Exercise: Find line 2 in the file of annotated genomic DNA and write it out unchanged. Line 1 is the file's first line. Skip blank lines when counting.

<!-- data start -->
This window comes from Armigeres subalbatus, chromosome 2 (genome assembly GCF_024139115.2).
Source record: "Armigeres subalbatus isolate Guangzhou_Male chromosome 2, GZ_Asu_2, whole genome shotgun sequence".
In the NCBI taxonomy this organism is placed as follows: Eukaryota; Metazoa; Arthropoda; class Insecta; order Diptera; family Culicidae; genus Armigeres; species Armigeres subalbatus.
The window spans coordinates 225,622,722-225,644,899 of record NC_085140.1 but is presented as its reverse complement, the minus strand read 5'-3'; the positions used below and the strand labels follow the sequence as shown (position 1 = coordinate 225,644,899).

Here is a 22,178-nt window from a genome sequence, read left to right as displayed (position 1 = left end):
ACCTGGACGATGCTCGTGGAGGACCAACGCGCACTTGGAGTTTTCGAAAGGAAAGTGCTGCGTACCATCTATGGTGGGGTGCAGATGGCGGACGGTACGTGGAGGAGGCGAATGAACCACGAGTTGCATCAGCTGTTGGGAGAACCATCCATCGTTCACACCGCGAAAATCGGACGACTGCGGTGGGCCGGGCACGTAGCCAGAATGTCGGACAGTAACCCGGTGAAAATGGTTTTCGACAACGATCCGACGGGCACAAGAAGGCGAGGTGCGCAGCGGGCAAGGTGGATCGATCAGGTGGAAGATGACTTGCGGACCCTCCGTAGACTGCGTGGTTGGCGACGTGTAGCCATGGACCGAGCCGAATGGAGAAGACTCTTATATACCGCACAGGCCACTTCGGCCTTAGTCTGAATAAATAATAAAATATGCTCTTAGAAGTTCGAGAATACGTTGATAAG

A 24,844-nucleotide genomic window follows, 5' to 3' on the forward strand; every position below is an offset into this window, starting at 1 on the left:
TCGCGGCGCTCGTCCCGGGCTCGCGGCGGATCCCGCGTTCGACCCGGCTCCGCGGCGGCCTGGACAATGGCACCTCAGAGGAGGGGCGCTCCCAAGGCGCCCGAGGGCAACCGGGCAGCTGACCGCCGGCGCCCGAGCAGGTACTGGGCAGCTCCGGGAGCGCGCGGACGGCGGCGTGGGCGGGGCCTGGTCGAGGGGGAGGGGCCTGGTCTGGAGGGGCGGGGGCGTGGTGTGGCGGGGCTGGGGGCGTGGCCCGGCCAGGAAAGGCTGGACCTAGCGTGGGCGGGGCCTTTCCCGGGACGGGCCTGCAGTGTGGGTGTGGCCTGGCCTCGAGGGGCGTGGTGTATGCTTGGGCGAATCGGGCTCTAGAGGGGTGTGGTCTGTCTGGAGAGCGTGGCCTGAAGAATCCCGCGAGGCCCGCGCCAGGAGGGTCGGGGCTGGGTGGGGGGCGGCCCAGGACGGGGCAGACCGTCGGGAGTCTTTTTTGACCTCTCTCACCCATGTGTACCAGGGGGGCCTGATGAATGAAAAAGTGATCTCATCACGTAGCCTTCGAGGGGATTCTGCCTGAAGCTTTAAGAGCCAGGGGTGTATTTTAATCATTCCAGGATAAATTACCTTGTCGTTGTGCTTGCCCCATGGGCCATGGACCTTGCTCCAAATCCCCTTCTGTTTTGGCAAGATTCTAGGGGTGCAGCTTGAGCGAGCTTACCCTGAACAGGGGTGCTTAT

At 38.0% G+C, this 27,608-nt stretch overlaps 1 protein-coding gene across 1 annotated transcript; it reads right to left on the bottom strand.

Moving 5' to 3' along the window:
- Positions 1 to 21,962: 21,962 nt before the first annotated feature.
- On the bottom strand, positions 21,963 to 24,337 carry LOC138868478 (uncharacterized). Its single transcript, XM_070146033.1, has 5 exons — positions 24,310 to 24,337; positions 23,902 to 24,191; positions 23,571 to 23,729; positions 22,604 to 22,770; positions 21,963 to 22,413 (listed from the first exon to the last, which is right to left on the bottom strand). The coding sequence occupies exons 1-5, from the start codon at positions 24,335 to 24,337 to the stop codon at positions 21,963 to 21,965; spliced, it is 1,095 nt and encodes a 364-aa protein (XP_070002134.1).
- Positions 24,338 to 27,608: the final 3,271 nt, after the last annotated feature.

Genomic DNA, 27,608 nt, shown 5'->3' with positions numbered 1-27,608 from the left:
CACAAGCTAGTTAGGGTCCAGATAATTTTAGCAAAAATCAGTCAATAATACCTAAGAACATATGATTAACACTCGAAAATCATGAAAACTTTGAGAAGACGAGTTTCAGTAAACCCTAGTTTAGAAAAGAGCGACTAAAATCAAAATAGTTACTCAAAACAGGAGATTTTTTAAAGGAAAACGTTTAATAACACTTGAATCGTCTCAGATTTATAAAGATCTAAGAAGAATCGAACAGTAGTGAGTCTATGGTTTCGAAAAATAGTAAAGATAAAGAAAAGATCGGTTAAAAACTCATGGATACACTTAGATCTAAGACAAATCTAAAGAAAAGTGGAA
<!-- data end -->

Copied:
Source record: "Armigeres subalbatus isolate Guangzhou_Male chromosome 2, GZ_Asu_2, whole genome shotgun sequence".